If you don’t invite us to your party then we’re not going to come

Any social enterprise observers who’d considered putting a bet on how long it would take leading figures in the social enterprise lobby to go cold on the Tories ‘Big Society’ brand will now be wishing they’d put £100 on  ‘under 3 months’.

In a refreshing break from the garbled niceties that so often serve to keep policy discussions well out of the comprehension zone of most of the small % of the general public who might be interested, Social Enterprise Coalition Chair, Claire Dove, has slammed the government’s new vanguard communities initiative saying: ‘It’s like the Emperor’s new clothes. There’s something there, but there’s nothing underneath.’

It’s true that Dove is partly cheesed off that one of the vanguard communities, whatever this is going to mean, is Liverpool but the Big Society team have decided not to talk to Blackburne House – the well known Liverpool-based social enterprise of which Dove is CEO – but given the reaction of Liverpool Council, her assessment seems reasonably accurate.

Also taking a turn in the direction of scepticism is Social Enterprise magazine editor, Tim West, who is still upbeat about some of the possibilities offered by the Big Society but dryly points out that it has now been launched at least three times without any clear explanation of what it’s going to be or do – and he also wants to know how social enterprise can actually get involved.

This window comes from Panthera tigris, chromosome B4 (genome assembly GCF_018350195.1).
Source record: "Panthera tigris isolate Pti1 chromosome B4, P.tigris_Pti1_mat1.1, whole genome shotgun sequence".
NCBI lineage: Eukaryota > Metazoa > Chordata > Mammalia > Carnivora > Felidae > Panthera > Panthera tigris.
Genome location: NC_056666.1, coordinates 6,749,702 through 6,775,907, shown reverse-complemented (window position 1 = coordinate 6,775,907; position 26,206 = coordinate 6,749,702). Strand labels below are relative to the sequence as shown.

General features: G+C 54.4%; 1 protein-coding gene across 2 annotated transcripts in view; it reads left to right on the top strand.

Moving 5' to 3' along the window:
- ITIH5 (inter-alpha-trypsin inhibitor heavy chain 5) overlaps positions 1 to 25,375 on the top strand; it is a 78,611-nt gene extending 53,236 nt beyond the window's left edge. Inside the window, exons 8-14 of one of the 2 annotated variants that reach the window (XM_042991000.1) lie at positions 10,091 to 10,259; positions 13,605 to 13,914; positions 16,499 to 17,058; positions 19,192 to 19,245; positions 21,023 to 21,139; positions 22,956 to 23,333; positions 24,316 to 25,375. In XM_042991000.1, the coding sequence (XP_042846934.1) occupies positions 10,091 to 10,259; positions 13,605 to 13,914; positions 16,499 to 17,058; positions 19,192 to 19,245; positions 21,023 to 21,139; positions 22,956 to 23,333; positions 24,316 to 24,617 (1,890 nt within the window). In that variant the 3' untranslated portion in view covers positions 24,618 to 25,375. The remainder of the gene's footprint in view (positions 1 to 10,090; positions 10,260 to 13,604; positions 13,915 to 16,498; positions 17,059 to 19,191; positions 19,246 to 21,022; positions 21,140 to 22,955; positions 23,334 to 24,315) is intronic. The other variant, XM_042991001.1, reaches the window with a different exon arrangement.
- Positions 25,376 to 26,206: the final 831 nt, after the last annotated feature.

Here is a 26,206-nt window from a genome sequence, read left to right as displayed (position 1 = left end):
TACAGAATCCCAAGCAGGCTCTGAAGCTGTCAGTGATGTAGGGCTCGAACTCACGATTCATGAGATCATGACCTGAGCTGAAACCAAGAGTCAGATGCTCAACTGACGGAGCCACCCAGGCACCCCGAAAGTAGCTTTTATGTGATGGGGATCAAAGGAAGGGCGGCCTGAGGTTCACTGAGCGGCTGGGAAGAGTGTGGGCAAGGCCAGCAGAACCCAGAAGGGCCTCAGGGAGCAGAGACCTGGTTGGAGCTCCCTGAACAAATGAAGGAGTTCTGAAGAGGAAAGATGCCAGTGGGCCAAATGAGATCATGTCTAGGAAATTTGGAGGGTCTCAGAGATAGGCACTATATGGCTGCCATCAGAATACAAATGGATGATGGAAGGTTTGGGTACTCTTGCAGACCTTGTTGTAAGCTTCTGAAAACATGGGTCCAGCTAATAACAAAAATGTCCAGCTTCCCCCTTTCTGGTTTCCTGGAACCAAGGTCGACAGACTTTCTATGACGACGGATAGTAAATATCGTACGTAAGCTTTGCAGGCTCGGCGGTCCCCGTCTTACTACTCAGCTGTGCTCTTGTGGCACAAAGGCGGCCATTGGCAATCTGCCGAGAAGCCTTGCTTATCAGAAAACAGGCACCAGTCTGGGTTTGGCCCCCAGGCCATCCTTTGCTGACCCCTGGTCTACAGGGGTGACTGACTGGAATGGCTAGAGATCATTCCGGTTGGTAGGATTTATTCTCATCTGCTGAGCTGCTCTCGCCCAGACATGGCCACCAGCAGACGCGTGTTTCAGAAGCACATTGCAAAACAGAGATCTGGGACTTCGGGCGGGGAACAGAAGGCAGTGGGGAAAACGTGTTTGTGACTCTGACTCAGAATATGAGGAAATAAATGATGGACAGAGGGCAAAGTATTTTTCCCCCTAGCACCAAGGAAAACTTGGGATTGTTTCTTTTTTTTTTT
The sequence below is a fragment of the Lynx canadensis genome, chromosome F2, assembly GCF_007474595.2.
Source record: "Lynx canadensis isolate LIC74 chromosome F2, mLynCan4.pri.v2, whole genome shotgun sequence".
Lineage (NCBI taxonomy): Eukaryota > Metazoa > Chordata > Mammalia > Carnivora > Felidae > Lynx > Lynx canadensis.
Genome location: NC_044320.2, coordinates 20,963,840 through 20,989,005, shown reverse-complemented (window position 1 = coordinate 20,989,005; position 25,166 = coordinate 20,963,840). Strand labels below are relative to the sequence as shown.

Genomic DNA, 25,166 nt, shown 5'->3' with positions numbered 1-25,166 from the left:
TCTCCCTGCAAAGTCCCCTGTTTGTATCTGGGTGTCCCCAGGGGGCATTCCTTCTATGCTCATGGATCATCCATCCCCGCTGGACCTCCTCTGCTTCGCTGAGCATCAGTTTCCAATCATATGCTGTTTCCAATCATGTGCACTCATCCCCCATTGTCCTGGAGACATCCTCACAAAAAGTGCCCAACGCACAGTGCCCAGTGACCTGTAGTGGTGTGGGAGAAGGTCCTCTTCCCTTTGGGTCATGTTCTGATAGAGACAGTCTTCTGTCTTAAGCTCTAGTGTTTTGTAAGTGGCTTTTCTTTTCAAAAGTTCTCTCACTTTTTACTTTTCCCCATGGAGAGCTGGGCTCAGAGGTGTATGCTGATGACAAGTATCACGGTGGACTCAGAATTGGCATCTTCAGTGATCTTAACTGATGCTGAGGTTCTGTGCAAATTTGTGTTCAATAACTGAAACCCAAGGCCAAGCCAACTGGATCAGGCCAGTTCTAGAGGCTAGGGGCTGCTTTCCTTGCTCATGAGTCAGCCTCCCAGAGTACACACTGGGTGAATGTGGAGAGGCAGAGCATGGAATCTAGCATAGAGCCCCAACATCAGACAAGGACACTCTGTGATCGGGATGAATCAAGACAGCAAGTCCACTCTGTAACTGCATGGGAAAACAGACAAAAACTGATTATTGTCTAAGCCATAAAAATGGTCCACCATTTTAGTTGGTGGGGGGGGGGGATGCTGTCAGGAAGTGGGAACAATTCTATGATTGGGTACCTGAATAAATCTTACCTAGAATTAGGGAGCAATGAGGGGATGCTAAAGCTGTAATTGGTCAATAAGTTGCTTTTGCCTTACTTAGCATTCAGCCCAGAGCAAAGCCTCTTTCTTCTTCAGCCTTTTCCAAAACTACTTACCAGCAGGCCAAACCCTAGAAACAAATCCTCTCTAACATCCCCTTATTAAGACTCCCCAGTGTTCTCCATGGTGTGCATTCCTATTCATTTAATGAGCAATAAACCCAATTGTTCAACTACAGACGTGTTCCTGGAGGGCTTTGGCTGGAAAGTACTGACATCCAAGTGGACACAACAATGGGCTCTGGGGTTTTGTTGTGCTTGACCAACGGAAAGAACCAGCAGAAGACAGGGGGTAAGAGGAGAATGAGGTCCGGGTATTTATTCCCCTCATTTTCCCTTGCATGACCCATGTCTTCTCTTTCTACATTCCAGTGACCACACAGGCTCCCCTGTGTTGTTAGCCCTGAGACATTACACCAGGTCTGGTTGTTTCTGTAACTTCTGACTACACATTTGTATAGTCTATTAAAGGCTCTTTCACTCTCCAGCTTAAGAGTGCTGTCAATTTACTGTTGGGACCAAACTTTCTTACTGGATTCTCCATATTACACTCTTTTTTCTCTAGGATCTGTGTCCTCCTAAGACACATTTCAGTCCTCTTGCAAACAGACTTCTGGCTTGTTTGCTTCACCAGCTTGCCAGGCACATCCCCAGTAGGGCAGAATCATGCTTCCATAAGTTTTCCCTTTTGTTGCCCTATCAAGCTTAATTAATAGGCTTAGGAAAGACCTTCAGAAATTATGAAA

My overall position on Big Society is fairly similar to Rob Greenland’s. I don’t think it’s socially useful for social enterpreneurs to become either wide-eyed devotees of government policy initiatives or cynical opponents of those initiatives. We should always be open to engage with government to achieve positive social outcomes and to ask challenging questions of government to try and get them to deliver policies that make more positive social outcomes more likely to happen.

The early months of the new government period in office have seen many figures in the social enterprise lobby pursuing a PR strategy not entirely dissimilar to what the government’s been doing with the Big Society itself.

Not disconnected either as, while the government promoted the idea that the Big Society would somehow enable us to experience massive cuts in public spending without things getting extremely unpleasant, the lobby jumped on their bandwagon and explained that the social enterprise was the way to make this happen.

This changed slightly last week when Andrew Lansley published his health white paper which, whatever else it suggests, definitely doesn’t suggest that the exisiting social enterprise movement is going to be playing a major role in shaping the future of the NHS.

Now it seems that the Big Society initiative – while possibly promoting socially enterprising activity – may not involve taking a major interest in the ideas and experiences of the existing social enterprise movement.